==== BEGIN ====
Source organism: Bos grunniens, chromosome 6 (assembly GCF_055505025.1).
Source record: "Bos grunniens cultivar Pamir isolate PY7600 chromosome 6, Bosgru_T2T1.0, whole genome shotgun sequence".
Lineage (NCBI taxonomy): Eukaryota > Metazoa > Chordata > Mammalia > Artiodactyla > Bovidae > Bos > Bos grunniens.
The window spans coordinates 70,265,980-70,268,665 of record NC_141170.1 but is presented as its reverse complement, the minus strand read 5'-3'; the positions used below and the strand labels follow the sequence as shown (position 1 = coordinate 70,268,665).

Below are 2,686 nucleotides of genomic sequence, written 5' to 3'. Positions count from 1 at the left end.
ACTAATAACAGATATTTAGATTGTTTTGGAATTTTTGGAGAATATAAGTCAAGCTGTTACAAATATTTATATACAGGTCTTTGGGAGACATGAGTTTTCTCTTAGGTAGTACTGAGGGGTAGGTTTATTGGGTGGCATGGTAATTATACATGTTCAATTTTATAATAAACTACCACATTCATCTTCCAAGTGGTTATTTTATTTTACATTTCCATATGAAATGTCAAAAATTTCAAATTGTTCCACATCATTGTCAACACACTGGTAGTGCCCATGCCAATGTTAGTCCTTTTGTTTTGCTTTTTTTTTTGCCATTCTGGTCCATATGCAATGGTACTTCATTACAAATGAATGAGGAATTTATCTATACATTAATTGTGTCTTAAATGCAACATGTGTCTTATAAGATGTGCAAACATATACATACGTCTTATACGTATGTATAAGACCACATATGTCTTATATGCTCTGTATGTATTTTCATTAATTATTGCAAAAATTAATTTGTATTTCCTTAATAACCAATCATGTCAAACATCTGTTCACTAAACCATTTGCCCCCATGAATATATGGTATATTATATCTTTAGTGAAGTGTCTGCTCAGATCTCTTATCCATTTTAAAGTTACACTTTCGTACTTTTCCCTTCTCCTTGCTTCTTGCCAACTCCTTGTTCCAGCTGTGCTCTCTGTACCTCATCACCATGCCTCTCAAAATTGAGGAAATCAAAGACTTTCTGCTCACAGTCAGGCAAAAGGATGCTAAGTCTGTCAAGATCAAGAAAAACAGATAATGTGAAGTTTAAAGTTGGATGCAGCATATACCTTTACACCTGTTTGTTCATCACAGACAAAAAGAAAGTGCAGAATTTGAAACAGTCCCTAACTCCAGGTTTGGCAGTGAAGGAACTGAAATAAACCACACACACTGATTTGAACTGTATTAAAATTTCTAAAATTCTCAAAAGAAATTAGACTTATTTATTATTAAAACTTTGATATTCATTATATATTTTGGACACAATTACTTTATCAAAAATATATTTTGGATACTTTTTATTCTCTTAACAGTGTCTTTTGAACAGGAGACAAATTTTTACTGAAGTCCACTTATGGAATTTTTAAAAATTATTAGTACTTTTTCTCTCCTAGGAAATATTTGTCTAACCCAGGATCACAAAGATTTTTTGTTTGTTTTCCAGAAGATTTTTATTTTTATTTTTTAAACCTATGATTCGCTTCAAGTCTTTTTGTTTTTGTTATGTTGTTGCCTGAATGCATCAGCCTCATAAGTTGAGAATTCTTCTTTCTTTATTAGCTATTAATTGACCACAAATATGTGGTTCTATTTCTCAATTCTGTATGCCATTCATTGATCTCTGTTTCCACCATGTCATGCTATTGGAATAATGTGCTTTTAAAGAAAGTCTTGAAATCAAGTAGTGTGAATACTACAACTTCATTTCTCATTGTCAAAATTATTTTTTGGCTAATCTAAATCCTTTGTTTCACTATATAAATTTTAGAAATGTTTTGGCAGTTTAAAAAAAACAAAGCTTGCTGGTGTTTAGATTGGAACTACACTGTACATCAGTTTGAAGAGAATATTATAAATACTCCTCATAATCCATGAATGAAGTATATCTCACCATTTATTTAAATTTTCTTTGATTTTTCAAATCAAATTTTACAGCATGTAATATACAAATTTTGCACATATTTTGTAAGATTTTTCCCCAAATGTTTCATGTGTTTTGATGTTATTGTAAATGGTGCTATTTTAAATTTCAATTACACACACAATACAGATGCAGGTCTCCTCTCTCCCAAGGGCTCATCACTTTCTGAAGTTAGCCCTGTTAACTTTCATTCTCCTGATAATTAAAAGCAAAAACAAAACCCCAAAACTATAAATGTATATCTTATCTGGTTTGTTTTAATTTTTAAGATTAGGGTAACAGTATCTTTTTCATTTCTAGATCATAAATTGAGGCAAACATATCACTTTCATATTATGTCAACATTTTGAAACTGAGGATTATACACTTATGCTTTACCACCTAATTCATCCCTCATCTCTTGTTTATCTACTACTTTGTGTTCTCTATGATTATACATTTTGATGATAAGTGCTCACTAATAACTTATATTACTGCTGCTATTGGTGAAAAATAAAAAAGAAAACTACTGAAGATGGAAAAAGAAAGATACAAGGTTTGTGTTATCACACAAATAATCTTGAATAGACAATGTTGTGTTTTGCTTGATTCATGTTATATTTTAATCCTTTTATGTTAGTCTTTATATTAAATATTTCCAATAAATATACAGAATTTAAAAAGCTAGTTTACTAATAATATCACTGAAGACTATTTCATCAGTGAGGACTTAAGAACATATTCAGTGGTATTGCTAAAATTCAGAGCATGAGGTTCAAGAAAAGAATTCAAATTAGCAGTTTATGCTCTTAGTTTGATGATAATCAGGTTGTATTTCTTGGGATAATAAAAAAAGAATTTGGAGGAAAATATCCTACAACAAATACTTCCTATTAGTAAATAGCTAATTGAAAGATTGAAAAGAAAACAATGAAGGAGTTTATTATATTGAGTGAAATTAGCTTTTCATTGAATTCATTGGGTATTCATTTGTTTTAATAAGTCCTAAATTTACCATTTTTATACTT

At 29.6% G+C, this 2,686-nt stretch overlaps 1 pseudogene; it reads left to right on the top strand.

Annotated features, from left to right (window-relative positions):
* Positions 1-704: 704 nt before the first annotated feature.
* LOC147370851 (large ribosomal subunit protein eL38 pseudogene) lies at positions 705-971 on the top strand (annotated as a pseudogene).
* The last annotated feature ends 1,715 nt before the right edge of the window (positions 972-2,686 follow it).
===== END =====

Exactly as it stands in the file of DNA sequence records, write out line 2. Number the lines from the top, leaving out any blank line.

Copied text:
Source record: "Bos grunniens cultivar Pamir isolate PY7600 chromosome 6, Bosgru_T2T1.0, whole genome shotgun sequence".